Ah, summer. Relaxing days with the family, long weekends full of leisure activities, and exotic vacations.

Yeah, right.

According to a recent survey from Robert Half International, the vast majority (73 percent) of CIOs said they check in with work “often” or “somewhat often” on evenings and weekends, while only 14 percent said they never check in outside normal business hours.

“First, I’d like to congratulate these CIOs on having a life,” writes ZDNet editor-in-chief Larry Dignan on the survey. “Second, I hope this survey is anonymous since that 14 percent is likely to be hunted down and fired.”

However, it’s not just CIOs that are doing this. In fact, all sorts of people are more likely to work nights and weekends, writes Dana Gagnon of TrainSignal Training. “A Pew Research Center study of email habits from 2008 found 50 percent of workers check emails on weekends (22 percent of them often), but this number has likely increased over the last five years,” she writes. “According to one 2012 survey from consulting company Right Management, 37 percent of employees frequently receive weekend emails from their bosses and feel like they’re expected to respond.” In addition, while the average full-time employee’s workday has remained at about 8.4 hours the past several years, the proportion of people who work on the weekends has risen to 35 percent, according to the Department of Labor’s 2012 American Time Use Survey.

Well, so what’s wrong with that? CIOs are paid well; why shouldn’t they have to put in the time? “For most CIOs, the job doesn’t end at the close of business,” agrees John Reed, senior executive director of Robert Half Technology. “With weekend software deployments, and customers and end users around the world who require around the clock technical support, IT groups typically operate 24/7, and CIOs often need to be available if critical issues arise.”

Besides, CNN notes, working on weekends also means you can get more done without interruption, and of course it can make you look good.

On the other hand, even Reed says that regularly working weekends and not taking vacations aren’t good ideas. “It’s beneficial for even the busiest IT professionals — including CIOs — to disconnect when possible,” he writes. ”Taking a break from work allows technology leaders to recharge and approach their work with fresh perspectives.”

And working nights and weekends doesn’t necessarily make you look good, to either your bosses or your staff. “Sending work-related e-mails on Saturday or Sunday to co-workers says ‘Hey, I’m over-committed and trying to catch up,’ and ‘I’m expecting you to work weekends too!,’ writes blogger Phillip Smith. “Even if neither are the message you intended, that’s the signal it sends.” It also keeps you from getting new data from different sources that can help make your work more innovative, he says.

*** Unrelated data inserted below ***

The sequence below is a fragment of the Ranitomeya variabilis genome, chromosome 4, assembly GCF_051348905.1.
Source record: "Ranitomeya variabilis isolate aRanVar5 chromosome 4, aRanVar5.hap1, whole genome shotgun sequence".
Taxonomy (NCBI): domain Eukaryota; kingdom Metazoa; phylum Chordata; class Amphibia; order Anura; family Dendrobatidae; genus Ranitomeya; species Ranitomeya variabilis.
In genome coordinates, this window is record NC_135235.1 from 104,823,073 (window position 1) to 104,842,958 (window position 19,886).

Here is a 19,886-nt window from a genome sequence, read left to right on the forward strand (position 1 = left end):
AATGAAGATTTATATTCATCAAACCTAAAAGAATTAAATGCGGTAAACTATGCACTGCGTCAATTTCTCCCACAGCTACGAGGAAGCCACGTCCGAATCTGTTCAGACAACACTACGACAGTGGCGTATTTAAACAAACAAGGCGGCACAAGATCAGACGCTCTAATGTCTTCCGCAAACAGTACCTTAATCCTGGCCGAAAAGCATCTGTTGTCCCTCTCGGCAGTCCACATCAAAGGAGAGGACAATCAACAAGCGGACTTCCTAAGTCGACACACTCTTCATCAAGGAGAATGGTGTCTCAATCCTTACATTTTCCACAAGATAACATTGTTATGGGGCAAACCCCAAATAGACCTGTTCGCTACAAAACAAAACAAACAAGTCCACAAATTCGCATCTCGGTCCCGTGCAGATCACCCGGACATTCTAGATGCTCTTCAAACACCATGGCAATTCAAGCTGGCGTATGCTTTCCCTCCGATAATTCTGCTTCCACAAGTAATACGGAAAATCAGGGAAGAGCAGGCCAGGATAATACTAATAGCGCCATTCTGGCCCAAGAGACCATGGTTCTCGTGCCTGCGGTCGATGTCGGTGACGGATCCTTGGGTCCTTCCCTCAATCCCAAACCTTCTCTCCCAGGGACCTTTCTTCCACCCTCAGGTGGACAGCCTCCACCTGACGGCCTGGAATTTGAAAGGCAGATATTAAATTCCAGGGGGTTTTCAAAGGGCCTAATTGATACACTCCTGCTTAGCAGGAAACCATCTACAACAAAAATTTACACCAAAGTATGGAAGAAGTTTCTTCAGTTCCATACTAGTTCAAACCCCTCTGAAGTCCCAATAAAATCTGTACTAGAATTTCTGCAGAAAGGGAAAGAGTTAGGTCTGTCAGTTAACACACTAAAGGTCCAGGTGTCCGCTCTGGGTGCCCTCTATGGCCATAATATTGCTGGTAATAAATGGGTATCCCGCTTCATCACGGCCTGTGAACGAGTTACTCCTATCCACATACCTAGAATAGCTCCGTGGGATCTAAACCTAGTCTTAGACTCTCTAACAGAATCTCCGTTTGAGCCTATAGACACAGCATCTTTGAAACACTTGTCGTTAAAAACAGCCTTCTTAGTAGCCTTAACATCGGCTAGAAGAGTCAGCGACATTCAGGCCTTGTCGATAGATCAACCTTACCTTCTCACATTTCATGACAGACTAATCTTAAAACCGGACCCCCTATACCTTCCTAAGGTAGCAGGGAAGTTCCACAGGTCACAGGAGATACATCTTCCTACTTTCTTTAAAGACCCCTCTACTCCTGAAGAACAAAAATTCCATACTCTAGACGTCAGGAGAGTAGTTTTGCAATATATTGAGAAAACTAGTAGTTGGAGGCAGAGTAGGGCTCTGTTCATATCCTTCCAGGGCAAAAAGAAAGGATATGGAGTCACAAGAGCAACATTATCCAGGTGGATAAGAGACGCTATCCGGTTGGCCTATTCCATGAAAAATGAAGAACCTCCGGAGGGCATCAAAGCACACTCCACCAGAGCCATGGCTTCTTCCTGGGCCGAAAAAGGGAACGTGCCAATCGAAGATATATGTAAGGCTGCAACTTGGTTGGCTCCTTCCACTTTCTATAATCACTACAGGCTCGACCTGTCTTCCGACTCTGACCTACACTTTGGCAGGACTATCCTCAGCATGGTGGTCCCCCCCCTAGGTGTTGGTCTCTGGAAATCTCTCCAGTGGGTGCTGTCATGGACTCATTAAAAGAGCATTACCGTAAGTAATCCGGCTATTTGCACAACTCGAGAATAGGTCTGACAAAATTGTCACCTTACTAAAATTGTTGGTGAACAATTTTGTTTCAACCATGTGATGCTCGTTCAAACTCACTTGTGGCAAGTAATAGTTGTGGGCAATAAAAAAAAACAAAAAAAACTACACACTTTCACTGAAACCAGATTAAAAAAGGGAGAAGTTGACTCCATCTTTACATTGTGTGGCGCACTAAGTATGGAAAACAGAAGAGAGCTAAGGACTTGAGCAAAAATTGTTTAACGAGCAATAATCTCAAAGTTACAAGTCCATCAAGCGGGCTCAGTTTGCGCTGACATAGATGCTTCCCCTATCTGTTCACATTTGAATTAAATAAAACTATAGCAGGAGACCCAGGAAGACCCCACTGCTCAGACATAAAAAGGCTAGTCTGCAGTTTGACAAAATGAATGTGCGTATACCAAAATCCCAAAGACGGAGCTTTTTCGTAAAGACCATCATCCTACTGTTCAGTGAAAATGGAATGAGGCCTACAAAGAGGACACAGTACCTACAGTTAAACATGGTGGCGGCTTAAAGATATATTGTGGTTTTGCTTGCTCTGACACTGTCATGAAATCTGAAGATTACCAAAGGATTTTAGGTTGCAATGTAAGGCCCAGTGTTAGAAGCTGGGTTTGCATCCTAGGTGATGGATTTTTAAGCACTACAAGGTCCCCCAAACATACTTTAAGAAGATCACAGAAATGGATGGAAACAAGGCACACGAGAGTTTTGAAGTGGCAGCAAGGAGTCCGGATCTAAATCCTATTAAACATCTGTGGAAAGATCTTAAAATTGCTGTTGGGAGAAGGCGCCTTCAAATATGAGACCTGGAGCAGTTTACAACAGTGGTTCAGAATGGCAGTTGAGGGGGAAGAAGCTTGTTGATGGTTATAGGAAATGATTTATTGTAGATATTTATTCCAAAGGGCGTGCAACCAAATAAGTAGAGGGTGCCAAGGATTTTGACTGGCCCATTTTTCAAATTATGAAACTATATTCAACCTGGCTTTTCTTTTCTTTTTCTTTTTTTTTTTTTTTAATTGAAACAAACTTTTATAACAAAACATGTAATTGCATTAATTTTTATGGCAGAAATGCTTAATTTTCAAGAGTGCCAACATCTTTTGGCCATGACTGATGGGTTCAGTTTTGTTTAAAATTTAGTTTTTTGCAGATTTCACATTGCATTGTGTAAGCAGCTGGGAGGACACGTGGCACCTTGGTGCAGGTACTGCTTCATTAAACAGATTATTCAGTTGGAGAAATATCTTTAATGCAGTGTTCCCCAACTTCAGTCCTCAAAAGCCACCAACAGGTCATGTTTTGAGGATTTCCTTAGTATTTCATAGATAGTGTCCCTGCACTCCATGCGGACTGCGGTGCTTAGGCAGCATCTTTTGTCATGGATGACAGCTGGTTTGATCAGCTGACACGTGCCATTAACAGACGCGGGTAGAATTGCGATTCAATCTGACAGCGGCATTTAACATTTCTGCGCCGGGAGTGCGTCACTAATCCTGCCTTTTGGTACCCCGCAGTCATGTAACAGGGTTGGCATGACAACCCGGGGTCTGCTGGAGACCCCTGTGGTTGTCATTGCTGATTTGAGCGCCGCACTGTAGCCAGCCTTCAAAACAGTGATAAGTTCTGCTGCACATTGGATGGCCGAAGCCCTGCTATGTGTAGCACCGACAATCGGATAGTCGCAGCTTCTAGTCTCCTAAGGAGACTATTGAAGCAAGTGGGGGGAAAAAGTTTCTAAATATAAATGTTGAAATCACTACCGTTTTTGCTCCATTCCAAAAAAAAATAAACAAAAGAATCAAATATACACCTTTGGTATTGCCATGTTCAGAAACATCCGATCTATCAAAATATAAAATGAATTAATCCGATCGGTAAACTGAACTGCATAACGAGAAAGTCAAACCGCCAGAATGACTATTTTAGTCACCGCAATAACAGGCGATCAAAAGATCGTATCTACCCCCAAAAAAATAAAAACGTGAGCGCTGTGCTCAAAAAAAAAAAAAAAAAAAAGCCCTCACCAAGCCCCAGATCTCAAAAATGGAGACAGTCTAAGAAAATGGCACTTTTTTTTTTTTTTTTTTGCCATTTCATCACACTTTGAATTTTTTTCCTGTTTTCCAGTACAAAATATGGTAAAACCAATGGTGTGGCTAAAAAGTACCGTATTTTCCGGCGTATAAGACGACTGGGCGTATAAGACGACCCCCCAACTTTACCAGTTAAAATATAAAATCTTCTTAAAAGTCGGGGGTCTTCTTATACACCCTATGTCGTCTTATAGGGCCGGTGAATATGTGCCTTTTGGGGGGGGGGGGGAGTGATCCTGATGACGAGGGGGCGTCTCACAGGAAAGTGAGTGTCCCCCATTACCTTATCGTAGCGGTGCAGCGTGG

Moreover, taking a vacation shows you’re a leader who values work-life balance and that you trust your group to work well even when you’re not there – something that’s even more important as the economy improves, writes Kim Nash in CIO. How can they miss you if you never go away?

So what’s a CIO to do?

If this is the summer when you decide you actually want to take time away from your job, here are some tips for a successful work-free vacation.

  1. Set milestones and regular check-ins, but otherwise let your people be in charge, particularly if you’re ostensibly away.
  2. Taking a break goes both ways. Do you really need to have a deadline on Fourth of July week or a meeting at 5 pm on a Friday? “If your work environment calls for employees to be in touch around the clock, then it’s important everyone shares that same understanding,” writes Michael Haid, Senior Vice President of Talent Management for Right Management. “But if you are a boss that’s working on the weekend because that is just your style and your only time to catch up, then let employees know if it’s okay for them not to respond during their down time.”
  3. Decide to what extent you will work during vacations and weekends, and communicate this to staff — both up and down.
  4. Plan your departure — make sure things aren’t left hanging, writes Lori Deschene — and plan your return — for example, not on a Monday and don’t spend the first day reading all your email, writes Steve Huffman of HealthSystemsCIO.
  5. Force yourself. Pick a time to take a break from work and put it on your to-do list like any other chore.

Have fun. Don’t forget to write.

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